With the gruff-looking front man facing sideways on stage, one gets the impression at times that you are watching an intricate jamming session that sonically falls somewhere between The Cure and Shellac. The Bloc Party comparisons are indeed lazy, as Kele and company have never rocked out as riotously as this, with the kind of math rock intricacies that the Oxford quintet display, and they certainly have never featured the kind of full on rave dancing that Foals’ keyboardist Edwin Congreave launches into spasmodically.

They rip through most of their repertoire and their encore is preceded by what looks like a roadie telling a highly dodgy joke about Rome, a hairdresser and the Pope.

With so much reprehensibly unimaginative dross around the ‘indie’ scene at the moment and with The Kooks recently opening their wet, straw hat wearing arses and excreting a new album into our world, it is fantastic and intriguing to see a young band emanate such energy and show as much real musicianship as Foals do. They are deliciously preoccupied with making the receptive crowd boogie and it is a hard rhythm to resist for the hour-and-a-bit they are onstage, at the end of which the crowd are still chanting for ‘one more tune’ as the house lights come up.

Foals as a live prospect prove to be extremely capable, jittery, musically able and groove-oriented and while their album is a fine offering, it will be interesting to see what they come up with in their next few albums, if they bring that raucous edginess to the recording studio.

Another Drop-D review: Daedelus at Whelans

Posted: April 15, 2008 in Uncategorized
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It’s not every day you go to an electronica gig where the gent behind the laptop and Monome (more on that later) is dressed in Edwardian coat, tails and ascot, sporting Creedence-friendly sideburns.
Santa Monica’s Alfred Weisberg-Roberts chose the nom-de-musique of Daedelus after spending his childhood daydreaming of becoming an inventor and in the last 6 years there have been an impressive slew of albums as well as countless singles and side-projects.
This prolific musical output over the years has often combined samplings of 30s and 40s tracks with elements of left-field hip hop, outright dance music, soul and electronica and has led to work with such luminaries as Prefuse 73 and MF Doom.
Onstage he takes the unique step of using the afore-mentioned custom-built Monome, made by a friend of his in Philadelphia, he tells me after the show. This is a minimalist sample trigger box connected to his Macbook laptop which represents his showtunes-era samples as lights darting across the unit’s display, while also giving him the chance to avoid the navel-gazing antics of some artists of his ilk and indulge in some nimble finger movement at high speeds.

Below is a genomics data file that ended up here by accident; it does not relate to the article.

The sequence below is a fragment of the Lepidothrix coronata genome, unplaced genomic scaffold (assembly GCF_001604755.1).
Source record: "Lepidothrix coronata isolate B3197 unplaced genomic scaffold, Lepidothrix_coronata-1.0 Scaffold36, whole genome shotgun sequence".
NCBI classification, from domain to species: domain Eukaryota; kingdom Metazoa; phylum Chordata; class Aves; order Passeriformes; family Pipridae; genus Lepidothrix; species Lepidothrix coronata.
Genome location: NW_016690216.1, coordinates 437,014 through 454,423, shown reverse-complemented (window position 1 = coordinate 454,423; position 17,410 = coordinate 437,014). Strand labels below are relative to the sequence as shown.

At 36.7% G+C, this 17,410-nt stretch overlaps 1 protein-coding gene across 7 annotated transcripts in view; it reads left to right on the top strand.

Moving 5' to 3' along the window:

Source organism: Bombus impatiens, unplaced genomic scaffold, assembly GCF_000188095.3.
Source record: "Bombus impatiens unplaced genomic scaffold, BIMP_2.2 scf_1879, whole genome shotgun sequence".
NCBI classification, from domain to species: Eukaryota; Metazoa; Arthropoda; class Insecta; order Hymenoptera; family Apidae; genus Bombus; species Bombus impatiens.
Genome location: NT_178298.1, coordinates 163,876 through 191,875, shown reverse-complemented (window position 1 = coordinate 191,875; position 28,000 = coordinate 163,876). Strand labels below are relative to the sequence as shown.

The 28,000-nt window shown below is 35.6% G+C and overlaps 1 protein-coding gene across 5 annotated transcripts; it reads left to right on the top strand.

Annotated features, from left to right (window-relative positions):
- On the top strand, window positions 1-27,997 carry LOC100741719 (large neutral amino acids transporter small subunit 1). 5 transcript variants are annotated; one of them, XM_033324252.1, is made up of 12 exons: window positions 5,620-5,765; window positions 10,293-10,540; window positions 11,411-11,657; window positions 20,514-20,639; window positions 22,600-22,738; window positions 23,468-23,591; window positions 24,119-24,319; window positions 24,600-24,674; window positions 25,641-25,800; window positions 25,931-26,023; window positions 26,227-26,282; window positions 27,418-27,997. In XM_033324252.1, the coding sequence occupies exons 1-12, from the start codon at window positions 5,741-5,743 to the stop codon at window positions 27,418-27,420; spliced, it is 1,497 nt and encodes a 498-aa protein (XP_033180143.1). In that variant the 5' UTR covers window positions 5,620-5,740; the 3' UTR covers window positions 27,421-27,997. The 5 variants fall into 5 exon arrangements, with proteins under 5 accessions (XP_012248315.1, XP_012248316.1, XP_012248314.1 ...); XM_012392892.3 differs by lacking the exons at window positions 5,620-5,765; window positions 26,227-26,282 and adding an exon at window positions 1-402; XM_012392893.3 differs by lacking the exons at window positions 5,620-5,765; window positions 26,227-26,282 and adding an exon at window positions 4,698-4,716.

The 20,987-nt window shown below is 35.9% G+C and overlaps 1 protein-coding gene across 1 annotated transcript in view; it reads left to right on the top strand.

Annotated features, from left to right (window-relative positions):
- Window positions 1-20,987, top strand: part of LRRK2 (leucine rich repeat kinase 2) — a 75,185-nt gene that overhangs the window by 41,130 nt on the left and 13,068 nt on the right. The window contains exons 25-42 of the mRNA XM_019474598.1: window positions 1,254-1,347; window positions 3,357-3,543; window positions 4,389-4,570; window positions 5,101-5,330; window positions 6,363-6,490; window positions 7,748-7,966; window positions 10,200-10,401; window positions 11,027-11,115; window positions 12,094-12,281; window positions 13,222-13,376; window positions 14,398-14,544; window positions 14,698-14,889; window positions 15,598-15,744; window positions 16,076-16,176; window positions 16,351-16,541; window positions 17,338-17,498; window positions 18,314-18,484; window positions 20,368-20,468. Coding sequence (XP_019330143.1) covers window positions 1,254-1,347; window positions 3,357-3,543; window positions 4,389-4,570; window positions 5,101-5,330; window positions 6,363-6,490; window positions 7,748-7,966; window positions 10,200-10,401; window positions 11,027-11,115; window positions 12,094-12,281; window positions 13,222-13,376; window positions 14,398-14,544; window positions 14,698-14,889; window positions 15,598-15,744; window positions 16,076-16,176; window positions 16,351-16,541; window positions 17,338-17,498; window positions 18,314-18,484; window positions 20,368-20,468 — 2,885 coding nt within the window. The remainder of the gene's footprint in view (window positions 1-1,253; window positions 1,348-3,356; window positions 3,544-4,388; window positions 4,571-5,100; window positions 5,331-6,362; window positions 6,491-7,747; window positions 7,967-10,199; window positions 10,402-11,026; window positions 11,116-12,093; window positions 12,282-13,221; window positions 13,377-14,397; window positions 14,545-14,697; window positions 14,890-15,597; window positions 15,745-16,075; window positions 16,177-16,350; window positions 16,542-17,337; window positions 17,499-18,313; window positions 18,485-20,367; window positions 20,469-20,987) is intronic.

As pill-gobblers five yards away swill back the Budvar, Daedelus cranks out the tunes, comfortably contrasting IDM flourishes with chest-pounding breakbeat and house. The tiny venue on the top floor of Whelans is packed in front of him and as he bangs out the music the crowd’s euphoric responses have him beaming like a kid at Christmas.
He flicks so fast between tracks and vocal samples that it is nigh on impossible to keep up, but his most popular tune, Fairweather Friends, is greeted with a huge roar by the up-for-it audience.
At the end of the set, a beaming Daedelus has his hand shaken by nearly every punter around his equipment and then he is away into the night to do whatever it is Edwardian DJs do these days.
A thumping, belter of a gig. Catch him next time he’s over.

Live review: Holy fucking Fuck (gratuitous swearing alert)

Posted: April 13, 2008 in Uncategorized
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While the Camden Street venue of Whelans was yet again packed with a melange of Dublin musos, this doesn’t really bother Brian Borcherdt and Graham Walsh, AKA Holy Fuck, as they hop onto the stage to take their positions behind a bewildering amount of electronic equipment and synthesisers.
Hailing from Canada, Holy Fuck bear little similarity to the sounds their countrymen have become famous for peddling over the last few years. Their sound is a punishing, slightly industrial yet melodic electro-rock with an emphasis on analogue equipment and on tour they are joined by a live bass player and drummer.
While there have been grumblings in the blogosphere of this country – and in some of the English papers – that Holy Fuck live are not as pulsatingly ear-splitting as one might hope, the set at Whelans is a high-energy, bouncing, poppy, sweaty occasion where they jam in most of their album and EP with tracks like Royal Gregory, The Pulse and their big crowd-pleaser, Lovely Allen.
What looks like a real mix of a crowd are dancing like maniacs in parts and both frontmen seem to be thoroughly enjoying the set as they rhythmically bob their heads and jab away at their multitude of buttons and switches, the funniest of these being the comically large red button on display at the front of one keyboard, used to great effect in neary every track.
Because of their limited amount of material, this show was never going to go on for too long but after just over an hour, and an encore of two songs, the sweaty pair thank the whooping crowd and scuttle off.
Although tonight was a success, it’s also clear that this is a band that would really wow a festival, with the feelgood factor they emanate and the mesmerising beats they serve up; tonight’s climactic techno foray being a great example of how to whip up the punters before finishing. Definitely a band to check out live and I’d imagine in a festival atmosphere they would blow you away.